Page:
Mexico has a very good system of warning that topes -- speed bumps -- are in the road ahead. The warning helps cut down on damage to mufflers and suspensions.
I need something as equally efficient to give my readers a bit of warning that a grump moment is at hand. Well, I guess I just did. Because there is one around the next period.
My grumping about hotel services has been rather frequent. Complaints about high prices for not-so-speedy internet in big bucks hotels (high speed at a price). Or shampoo bottles that are fashionable, but almost nonfunctional (did you ever wonder --).
It may be one reason I travel alone. After all, who wants to travel with Oscar the Grouch?
During my trip to Puerto Vallarta earlier this week, I stayed at the Comfort Inn near the airport. It was convenient for my purposes and kept me away from the tourism of Old Town.
When I got up on Wednesday for my morning ablutions, I discovered another practical joke that hotels like to pull on their customers. The trick soap.
The trick soap comes in two varieties. The first is in a box with flaps that do not quite close. When you pick up the box, the soap pops out of the box and (if your unlucky) smashes into pieces on the floor or (if you are moderately fortunate) cakes in nose first picking up whatever grime is on the bathroom floor.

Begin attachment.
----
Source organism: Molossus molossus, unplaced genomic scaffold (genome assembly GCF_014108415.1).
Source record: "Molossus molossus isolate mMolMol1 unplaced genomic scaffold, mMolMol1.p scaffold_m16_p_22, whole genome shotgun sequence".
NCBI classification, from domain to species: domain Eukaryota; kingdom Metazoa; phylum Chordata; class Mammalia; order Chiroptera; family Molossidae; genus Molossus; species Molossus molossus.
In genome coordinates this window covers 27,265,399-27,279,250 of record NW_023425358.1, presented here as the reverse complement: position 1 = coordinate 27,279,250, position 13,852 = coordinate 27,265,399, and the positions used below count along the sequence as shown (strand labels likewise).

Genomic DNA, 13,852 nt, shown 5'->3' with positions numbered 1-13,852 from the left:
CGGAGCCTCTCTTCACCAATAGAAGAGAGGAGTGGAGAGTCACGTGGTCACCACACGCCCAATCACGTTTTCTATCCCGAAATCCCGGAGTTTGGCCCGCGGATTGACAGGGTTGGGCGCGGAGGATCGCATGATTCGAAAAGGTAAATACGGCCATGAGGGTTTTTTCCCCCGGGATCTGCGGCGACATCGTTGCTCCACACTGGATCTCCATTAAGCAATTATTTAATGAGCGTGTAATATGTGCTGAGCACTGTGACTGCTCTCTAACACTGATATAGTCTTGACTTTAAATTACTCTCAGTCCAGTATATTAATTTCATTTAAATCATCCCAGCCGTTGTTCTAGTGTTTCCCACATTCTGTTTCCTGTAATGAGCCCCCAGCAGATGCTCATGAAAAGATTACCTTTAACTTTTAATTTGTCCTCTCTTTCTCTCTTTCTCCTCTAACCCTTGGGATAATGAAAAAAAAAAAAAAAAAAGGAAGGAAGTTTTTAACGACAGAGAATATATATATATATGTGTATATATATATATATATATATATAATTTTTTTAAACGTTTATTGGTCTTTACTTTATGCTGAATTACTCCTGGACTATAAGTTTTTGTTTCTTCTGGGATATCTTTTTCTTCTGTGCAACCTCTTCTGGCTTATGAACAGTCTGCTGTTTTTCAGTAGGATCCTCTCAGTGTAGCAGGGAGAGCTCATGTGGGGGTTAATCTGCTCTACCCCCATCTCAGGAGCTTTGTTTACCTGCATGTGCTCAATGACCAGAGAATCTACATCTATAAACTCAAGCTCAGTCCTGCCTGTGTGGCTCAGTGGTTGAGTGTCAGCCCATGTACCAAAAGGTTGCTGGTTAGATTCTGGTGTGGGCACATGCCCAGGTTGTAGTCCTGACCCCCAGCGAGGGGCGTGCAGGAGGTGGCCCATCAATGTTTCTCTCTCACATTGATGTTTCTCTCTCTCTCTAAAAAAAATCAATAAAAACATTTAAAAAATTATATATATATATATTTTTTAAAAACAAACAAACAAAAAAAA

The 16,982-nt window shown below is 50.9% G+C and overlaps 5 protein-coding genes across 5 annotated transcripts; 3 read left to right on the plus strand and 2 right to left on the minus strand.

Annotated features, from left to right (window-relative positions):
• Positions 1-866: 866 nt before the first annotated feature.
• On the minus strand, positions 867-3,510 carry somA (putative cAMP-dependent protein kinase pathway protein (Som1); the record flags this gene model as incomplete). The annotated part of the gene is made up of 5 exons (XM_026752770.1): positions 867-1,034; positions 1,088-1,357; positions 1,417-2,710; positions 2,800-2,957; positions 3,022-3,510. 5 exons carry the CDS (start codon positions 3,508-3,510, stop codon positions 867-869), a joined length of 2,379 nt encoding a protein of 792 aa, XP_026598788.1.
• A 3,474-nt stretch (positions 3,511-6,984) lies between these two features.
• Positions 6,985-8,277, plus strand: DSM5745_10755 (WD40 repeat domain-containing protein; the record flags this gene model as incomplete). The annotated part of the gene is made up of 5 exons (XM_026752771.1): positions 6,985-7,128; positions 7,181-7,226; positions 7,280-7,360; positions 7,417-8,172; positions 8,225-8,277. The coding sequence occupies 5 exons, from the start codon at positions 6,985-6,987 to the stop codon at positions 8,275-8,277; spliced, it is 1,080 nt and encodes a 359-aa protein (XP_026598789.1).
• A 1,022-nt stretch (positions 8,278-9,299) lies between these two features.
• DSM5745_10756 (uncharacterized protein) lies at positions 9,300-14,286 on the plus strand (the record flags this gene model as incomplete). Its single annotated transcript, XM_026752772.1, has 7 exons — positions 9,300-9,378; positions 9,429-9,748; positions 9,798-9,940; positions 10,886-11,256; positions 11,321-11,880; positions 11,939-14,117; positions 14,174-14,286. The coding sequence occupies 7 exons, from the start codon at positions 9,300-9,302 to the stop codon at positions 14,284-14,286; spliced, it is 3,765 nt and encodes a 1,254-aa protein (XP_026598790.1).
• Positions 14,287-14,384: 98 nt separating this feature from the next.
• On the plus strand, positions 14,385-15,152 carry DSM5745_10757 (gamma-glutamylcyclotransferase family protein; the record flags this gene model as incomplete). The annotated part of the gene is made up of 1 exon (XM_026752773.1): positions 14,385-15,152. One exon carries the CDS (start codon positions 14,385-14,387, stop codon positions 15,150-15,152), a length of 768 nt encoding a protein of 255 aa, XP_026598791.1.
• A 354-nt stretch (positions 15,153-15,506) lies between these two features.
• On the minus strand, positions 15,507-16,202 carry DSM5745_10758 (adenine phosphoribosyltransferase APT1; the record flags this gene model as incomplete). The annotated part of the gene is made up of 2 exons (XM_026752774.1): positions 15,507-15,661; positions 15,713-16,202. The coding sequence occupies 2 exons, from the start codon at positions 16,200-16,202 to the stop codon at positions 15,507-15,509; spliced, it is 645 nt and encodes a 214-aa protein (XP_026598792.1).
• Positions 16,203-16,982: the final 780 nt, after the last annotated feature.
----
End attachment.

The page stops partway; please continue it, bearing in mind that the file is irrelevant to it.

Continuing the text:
My soap was not boxed. It was the second variety of trick soap. The soap that is tightly wrapped in the same plastic paper used for Mexican currency and then hermetically sealed with a label that could be used on a space station airlock.
I wish I had a video tape of my attempts to extract the soap from its cocoon. What is embarrassing is I can never recall how I opened the soap on my last visit.
But this time, I used logic. I knew all attempts at scratching at the paper would be futile. The weak link appeared to be the paper seal. My fingers could not find an opening. So, I used my teeth. After a couple of attempts, off it came -- the label, not my teeth. Unfortunately, only the top layer came off. The soap was as safe as a queen bee in her hive.
It was clear a tool was required. And if you want to open something, what do you need? A key. I gathered my key ring from my pants that were still wet from the previous night's rain storm, and sawed my way through the plastic.
The big question is why I bothered. The hotel had provided me with a small bottle of shampoo with a very simple top. I could have used the shampoo and skipped the bother with the soap.
But what good would that have done me for today's post?
And next time? I will either start with the key -- or happily pretend that the shampoo is nothing more than some fancy label body wash.